- You can also install an underground irrigation system to water your vegetables so the water doesn’t evaporate.
- You may need to water your vegetables more during the first growing season since it's hotter.
- Regardless of the growing season, you'll want to water your vegetables whenever the soil is dry.
Set up a shade cloth to protect your vegetables if they get direct sunlight.Sometimes the sun can be too much for vegetables in the Southwest. If your vegetables are in a spot that gets constant direct sunlight, a shade cloth can shelter them from damage and dryness.
- You can find a shade cloth online or at your local garden center.
Harvest your vegetables near the end of the growing seasons.The exact time you should harvest your vegetables depends on what kind of vegetables they are and when you planted them. In general, warm-weather and cold-weather vegetables will be ready to harvest at the end of their respective growing season.
- Harvest eggplant whenever it develops shiny and unwrinkled skin.
- Peppers can be harvested when they reach a usable size.
- Harvest brussels sprouts when the sprouts are around 1 inch (2.5 cm) in diameter.
- Harvest kale once the individual leaves are the size of your hand.
Growing in the Mountain West
Grow cool-weather vegetables if you live at a high elevation.High elevations are elevations above 7,500 feet (2,300 m). Because high elevations have cooler temperatures and shorter summers, you’ll want to use plants that can tolerate the cold. Some good plants you can grow at a high elevation are:
Try growing warm-weather vegetables if you live at a low elevation.If you live somewhere below 7,500 feet (2,300 m) in elevation, you may be able to grow warm-weather vegetables. The lower your elevation, the more likely warm-weather vegetables will thrive in your garden. Some vegetables you can try growing are:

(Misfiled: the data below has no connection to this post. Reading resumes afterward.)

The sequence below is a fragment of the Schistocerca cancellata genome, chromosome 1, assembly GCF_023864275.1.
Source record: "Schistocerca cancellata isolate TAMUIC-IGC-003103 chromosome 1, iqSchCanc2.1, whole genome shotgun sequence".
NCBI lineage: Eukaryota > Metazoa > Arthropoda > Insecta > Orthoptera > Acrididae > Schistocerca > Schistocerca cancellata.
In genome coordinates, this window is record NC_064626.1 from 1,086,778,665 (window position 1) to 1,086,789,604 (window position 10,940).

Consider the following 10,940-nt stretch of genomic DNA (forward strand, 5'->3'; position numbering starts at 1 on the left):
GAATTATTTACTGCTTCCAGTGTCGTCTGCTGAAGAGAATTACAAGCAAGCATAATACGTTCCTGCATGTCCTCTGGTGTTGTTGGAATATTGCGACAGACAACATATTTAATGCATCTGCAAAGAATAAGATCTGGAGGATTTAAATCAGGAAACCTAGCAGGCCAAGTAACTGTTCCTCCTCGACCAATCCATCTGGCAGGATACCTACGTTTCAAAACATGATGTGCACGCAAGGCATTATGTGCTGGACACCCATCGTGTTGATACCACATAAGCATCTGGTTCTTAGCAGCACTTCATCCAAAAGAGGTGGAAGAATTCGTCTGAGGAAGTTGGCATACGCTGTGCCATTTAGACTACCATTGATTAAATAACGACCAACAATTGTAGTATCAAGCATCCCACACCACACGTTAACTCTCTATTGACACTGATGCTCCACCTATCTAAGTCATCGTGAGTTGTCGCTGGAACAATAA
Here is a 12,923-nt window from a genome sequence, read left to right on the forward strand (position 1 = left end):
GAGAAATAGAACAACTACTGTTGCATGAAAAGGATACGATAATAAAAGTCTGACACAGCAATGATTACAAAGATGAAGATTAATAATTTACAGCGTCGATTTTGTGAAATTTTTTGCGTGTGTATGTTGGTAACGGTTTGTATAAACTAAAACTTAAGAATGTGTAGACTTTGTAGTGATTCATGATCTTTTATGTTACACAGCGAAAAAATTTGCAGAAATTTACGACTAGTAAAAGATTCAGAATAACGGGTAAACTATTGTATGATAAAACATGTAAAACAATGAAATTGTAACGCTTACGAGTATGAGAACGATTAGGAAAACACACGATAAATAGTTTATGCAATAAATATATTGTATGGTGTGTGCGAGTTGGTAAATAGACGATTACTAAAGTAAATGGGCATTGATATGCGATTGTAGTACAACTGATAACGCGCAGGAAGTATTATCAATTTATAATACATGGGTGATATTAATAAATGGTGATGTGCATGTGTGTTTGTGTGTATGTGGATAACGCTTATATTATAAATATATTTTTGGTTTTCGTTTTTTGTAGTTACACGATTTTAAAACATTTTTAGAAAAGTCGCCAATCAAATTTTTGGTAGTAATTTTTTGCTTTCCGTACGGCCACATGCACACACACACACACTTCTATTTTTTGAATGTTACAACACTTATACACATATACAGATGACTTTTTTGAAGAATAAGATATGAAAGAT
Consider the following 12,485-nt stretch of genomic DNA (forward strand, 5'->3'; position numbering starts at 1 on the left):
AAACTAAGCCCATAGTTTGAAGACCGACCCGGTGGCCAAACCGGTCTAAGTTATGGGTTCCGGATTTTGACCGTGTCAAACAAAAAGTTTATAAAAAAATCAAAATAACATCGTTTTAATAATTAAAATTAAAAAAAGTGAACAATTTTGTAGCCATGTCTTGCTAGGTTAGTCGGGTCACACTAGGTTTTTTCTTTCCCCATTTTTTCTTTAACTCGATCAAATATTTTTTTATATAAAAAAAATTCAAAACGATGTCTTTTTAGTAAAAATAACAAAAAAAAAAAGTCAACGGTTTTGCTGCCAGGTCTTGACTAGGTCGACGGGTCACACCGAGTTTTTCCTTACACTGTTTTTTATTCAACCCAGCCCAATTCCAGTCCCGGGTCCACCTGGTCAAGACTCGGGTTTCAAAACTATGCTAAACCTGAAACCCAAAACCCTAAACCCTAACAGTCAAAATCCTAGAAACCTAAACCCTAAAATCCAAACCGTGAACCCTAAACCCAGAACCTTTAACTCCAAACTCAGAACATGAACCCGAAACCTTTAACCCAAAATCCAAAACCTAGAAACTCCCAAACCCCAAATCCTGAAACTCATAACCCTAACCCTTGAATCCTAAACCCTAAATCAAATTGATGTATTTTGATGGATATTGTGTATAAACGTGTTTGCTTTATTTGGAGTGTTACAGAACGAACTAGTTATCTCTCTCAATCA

Plant cool-weather vegetables 4 weeks before the last expected frost.Since cool-weather vegetables are more tolerant of the cold, you can plant them directly in the ground during the spring, even if it’s still a little cold.
- If you’re not sure when the last expected frost is, look up the average last frost date for your area online.
Start warm-weather plants indoors 4 weeks before the last expected frost.Since warm-weather plants are more sensitive to the cold, you’ll want to plant the seeds in containers and keep them indoors at first. After the last expected frost, you can transplant your warm-weather vegetables into your garden outdoors.
- You can find the average last frost date for your area online.
Amend your soil with compost or manure if you’re planting in mountain soil.Mountain soil usually doesn’t have enough organic matter in it for vegetables to grow. To increase the levels of organic matter in your soil, add 1 inch (2.5 cm) of compost or manure for every 4 inches (10 cm) of soil.
- You can also have a sample of your soil tested by your local extension office to find out exactly what you should amend your soil with.
Water your vegetables when the top 2 inches (5.1 cm) of soil is dry.Use your fingers to test how dry the soil is. If the top 2 inches (5.1 cm) feels dry to the touch, thoroughly water your vegetables.
- Depending on where you live in the Mountain West, you may need to water your vegetables daily or even twice a day.
Harvest your vegetables once they reach maturity.The exact harvesting times will depend on the kind of vegetables and when you planted them. Keep an eye on your vegetables so you know when they're ready to harvest.
- Harvest lettuce after it has reached full size and its leaves are tender.
- Carrots can be harvested whenever they're a usable size, or after about 2 and a half months.
- Harvest beets 50-70 days after planting. Make sure you harvest them before the greens grow taller than 6 inches (15 cm).
- Tomatoes should be harvested when they're firm and a deep red color.
- Harvest beans when the pods are firm and full-sized.
- The Pacific Northwest is made up of Oregon, Washington, and Northern California.
- The Southwest consists of Arizona, New Mexico, Utah, Nevada, and Southern California.
- The Mountain West is made up of Colorado, Montana, Wyoming, and Idaho.